This week, Audi announced it has embarked on a major restructuring that will see the company’s workforce reduced by about 10%. That translates to a reduction of about 9,500 jobs between now and 2025. In a statement, the company said, “The resulting savings of around 6 billion euros will secure the strategic operating profit margin corridor of 9 to 11% and will be invested in projects of the future such as electrification and digitalization,” according to Reuters. Audi says the savings are expected to accrue between now and 2029.
On Friday, November 29, Daimler, the parent company of Mercedes-Benz, announced it would be laying off 10,000 workers between now and 2022. That number represents 3% of the company’s global workforce. 10% of management positions will be affected.
According to Forbes, the company says it is undergoing “the biggest transformation in history” as it pivots to new emissions rules in the European Union and confronts a slowdown in the new car market both domestically and globally.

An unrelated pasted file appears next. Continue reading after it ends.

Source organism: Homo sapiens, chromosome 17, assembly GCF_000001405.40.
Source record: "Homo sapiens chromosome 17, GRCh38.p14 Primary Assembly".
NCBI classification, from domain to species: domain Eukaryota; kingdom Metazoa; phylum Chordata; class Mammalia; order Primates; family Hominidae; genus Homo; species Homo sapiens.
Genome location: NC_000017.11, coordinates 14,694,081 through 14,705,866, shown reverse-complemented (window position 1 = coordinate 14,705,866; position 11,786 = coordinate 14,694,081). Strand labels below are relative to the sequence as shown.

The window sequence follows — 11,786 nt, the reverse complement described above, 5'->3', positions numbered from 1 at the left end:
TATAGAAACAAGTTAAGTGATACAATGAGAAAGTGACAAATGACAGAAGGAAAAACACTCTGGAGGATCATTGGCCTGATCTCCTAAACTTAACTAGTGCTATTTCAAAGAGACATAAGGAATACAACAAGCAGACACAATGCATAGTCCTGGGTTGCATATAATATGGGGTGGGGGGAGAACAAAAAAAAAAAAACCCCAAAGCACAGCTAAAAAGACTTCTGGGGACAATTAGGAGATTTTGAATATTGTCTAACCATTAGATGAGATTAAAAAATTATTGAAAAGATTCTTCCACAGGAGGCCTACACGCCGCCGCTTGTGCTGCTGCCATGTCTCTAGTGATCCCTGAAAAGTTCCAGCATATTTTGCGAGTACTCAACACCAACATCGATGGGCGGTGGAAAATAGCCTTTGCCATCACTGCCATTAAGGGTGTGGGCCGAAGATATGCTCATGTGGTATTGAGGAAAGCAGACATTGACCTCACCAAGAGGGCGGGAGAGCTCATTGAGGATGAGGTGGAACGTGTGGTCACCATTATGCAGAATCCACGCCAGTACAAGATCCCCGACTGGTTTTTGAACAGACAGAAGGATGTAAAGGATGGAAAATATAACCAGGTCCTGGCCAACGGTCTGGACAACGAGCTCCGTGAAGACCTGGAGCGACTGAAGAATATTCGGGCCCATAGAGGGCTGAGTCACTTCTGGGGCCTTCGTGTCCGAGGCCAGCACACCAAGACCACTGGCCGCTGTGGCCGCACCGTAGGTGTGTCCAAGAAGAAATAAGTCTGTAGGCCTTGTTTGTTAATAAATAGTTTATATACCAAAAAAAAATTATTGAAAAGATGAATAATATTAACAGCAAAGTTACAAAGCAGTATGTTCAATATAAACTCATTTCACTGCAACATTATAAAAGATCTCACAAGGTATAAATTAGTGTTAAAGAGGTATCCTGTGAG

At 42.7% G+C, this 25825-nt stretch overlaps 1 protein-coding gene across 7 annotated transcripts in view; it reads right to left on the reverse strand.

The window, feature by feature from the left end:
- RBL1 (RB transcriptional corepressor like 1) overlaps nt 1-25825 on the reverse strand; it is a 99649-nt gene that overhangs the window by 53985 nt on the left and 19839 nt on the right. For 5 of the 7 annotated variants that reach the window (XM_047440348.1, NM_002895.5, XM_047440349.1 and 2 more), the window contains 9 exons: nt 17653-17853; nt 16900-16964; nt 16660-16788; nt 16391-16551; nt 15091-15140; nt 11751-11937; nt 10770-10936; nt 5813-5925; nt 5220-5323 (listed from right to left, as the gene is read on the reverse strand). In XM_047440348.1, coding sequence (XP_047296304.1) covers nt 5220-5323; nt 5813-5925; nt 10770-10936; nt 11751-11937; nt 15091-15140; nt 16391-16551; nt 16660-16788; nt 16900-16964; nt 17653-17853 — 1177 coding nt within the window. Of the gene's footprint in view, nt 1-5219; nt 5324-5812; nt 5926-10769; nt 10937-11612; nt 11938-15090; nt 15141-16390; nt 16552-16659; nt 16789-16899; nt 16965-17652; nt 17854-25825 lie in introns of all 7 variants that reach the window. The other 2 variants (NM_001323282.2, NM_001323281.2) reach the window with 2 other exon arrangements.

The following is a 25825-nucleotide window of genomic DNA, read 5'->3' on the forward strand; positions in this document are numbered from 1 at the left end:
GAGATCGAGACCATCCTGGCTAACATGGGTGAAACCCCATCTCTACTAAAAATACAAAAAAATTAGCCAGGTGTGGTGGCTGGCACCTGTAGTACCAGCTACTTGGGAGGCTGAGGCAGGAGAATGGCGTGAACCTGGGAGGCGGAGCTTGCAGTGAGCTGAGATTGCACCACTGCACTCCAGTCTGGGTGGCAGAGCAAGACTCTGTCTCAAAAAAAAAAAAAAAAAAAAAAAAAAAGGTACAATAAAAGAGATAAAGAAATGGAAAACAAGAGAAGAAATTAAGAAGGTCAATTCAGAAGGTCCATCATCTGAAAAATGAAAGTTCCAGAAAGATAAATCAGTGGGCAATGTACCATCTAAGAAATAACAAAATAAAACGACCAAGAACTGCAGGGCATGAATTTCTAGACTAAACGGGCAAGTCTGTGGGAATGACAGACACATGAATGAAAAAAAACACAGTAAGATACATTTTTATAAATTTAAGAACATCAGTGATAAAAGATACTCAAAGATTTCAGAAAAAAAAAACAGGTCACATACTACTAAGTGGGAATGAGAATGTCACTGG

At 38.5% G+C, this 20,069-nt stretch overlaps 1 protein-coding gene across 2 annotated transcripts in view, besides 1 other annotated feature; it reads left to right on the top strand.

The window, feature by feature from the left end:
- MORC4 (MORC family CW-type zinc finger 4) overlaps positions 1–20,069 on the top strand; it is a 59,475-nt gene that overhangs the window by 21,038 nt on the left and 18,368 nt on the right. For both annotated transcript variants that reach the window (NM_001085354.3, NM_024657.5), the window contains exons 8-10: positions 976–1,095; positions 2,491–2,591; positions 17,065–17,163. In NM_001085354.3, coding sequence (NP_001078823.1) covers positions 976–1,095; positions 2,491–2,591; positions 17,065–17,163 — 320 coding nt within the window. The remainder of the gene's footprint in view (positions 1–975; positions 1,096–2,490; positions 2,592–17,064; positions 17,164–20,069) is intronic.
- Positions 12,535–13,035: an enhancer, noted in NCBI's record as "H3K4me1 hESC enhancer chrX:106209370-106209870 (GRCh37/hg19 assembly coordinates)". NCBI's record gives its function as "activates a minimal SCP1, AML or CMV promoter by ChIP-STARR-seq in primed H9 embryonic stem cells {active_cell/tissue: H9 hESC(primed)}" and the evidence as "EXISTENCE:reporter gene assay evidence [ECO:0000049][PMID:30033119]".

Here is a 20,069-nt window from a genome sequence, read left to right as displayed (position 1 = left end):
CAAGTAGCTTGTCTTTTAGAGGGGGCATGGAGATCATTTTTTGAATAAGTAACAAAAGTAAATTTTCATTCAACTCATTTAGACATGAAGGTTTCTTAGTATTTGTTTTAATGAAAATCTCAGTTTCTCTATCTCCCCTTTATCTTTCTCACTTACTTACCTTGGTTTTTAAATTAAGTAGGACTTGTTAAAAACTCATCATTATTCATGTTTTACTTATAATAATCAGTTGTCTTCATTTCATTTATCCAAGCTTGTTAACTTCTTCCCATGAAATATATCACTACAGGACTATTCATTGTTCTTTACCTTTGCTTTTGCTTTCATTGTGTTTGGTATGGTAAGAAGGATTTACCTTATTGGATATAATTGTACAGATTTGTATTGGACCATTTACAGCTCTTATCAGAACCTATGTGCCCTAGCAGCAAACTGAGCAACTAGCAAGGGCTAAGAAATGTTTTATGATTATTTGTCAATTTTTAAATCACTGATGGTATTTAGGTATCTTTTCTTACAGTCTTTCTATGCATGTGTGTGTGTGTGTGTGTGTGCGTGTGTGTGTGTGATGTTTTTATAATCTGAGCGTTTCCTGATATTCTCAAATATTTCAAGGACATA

The company says the cutbacks will save more than $1.54 billion by 2022 and will be done “as socially responsible as possible,” wrote Wilfried Porth, a labor management board member for Daimler, in an email to Forbes.
The pain in the German auto industry affects more than just Audi and Daimler. Forbes reports that BMW announced last Wednesday it has reached an agreement with employees to reduce bonuses and other perks to fund its electric car push. Continental and Osram, two German parts suppliers, have also announced layoffs and other cost-cutting measures in the past two weeks.
Some EV critics are jumping on the news to crow that electric cars are killing employment opportunities in the auto industry but the truth is more complicated. EVs are not causing a global sales slowdown and they are the car companies’ only hope of meeting strict new regulations in Europe and China. Without EVs, those companies would be saddled with punishing fines that could run to billions of dollars.
Daimler is correct. The auto industry is facing a sea change. Gone are the days when companies could roll out next generation versions of the same cars, using tooling and factories that were amortized long before the current decade began.
While Daimler is cutting 10,000 jobs, Tesla expects to have around 8,000 employees at its new factory outside Berlin within a few years as it ramps up production on the Continent. Creative destruction is a central tenet of capitalism. What is happening in the German auto industry is as predictable as the sunrise and should be welcomed, not bemoaned.